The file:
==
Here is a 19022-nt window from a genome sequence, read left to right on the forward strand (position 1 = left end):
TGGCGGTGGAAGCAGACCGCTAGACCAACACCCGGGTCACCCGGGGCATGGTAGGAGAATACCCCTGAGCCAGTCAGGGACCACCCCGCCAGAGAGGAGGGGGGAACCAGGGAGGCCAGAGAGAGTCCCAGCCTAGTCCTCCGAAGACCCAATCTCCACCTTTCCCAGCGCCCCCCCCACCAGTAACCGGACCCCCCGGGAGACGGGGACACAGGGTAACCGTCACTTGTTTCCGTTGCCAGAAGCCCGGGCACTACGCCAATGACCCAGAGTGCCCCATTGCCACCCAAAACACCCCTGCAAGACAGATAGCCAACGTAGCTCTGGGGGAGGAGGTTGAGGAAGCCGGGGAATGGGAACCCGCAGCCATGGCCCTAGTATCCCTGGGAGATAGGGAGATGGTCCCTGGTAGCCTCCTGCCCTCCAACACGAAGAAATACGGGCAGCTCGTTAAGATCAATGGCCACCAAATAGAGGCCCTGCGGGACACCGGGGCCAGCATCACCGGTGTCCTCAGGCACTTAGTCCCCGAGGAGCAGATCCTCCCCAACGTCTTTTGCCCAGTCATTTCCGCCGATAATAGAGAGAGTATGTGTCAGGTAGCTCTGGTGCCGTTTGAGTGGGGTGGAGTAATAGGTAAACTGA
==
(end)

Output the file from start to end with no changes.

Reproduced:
Here is a 19022-nt window from a genome sequence, read left to right on the forward strand (position 1 = left end):
TGGCGGTGGAAGCAGACCGCTAGACCAACACCCGGGTCACCCGGGGCATGGTAGGAGAATACCCCTGAGCCAGTCAGGGACCACCCCGCCAGAGAGGAGGGGGGAACCAGGGAGGCCAGAGAGAGTCCCAGCCTAGTCCTCCGAAGACCCAATCTCCACCTTTCCCAGCGCCCCCCCCACCAGTAACCGGACCCCCCGGGAGACGGGGACACAGGGTAACCGTCACTTGTTTCCGTTGCCAGAAGCCCGGGCACTACGCCAATGACCCAGAGTGCCCCATTGCCACCCAAAACACCCCTGCAAGACAGATAGCCAACGTAGCTCTGGGGGAGGAGGTTGAGGAAGCCGGGGAATGGGAACCCGCAGCCATGGCCCTAGTATCCCTGGGAGATAGGGAGATGGTCCCTGGTAGCCTCCTGCCCTCCAACACGAAGAAATACGGGCAGCTCGTTAAGATCAATGGCCACCAAATAGAGGCCCTGCGGGACACCGGGGCCAGCATCACCGGTGTCCTCAGGCACTTAGTCCCCGAGGAGCAGATCCTCCCCAACGTCTTTTGCCCAGTCATTTCCGCCGATAATAGAGAGAGTATGTGTCAGGTAGCTCTGGTGCCGTTTGAGTGGGGTGGAGTAATAGGTAAACTGA